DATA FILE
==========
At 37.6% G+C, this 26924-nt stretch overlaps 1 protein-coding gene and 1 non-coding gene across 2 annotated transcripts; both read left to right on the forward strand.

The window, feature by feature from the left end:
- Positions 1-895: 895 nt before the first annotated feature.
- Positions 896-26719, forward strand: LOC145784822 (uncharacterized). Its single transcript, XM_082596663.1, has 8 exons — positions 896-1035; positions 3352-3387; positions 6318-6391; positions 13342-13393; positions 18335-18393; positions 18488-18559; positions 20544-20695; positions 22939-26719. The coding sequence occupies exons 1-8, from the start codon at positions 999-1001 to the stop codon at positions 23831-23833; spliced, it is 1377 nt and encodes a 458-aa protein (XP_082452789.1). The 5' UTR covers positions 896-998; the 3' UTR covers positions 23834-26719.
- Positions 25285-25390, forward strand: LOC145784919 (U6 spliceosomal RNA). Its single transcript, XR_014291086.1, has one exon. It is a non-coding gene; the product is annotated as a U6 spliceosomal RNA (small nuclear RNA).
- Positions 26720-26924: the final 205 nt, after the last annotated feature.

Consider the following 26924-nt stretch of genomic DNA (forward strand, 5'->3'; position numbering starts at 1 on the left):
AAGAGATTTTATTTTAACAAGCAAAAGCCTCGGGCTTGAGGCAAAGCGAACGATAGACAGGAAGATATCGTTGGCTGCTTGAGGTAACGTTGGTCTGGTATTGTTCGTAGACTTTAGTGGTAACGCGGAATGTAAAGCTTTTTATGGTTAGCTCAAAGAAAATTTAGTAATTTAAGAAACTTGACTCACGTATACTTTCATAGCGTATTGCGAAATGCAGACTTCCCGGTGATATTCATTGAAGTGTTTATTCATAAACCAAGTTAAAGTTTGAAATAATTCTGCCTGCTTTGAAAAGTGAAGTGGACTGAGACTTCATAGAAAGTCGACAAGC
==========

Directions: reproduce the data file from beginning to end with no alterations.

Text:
At 37.6% G+C, this 26924-nt stretch overlaps 1 protein-coding gene and 1 non-coding gene across 2 annotated transcripts; both read left to right on the forward strand.

The window, feature by feature from the left end:
- Positions 1-895: 895 nt before the first annotated feature.
- Positions 896-26719, forward strand: LOC145784822 (uncharacterized). Its single transcript, XM_082596663.1, has 8 exons — positions 896-1035; positions 3352-3387; positions 6318-6391; positions 13342-13393; positions 18335-18393; positions 18488-18559; positions 20544-20695; positions 22939-26719. The coding sequence occupies exons 1-8, from the start codon at positions 999-1001 to the stop codon at positions 23831-23833; spliced, it is 1377 nt and encodes a 458-aa protein (XP_082452789.1). The 5' UTR covers positions 896-998; the 3' UTR covers positions 23834-26719.
- Positions 25285-25390, forward strand: LOC145784919 (U6 spliceosomal RNA). Its single transcript, XR_014291086.1, has one exon. It is a non-coding gene; the product is annotated as a U6 spliceosomal RNA (small nuclear RNA).
- Positions 26720-26924: the final 205 nt, after the last annotated feature.

Consider the following 26924-nt stretch of genomic DNA (forward strand, 5'->3'; position numbering starts at 1 on the left):
AAGAGATTTTATTTTAACAAGCAAAAGCCTCGGGCTTGAGGCAAAGCGAACGATAGACAGGAAGATATCGTTGGCTGCTTGAGGTAACGTTGGTCTGGTATTGTTCGTAGACTTTAGTGGTAACGCGGAATGTAAAGCTTTTTATGGTTAGCTCAAAGAAAATTTAGTAATTTAAGAAACTTGACTCACGTATACTTTCATAGCGTATTGCGAAATGCAGACTTCCCGGTGATATTCATTGAAGTGTTTATTCATAAACCAAGTTAAAGTTTGAAATAATTCTGCCTGCTTTGAAAAGTGAAGTGGACTGAGACTTCATAGAAAGTCGACAAGC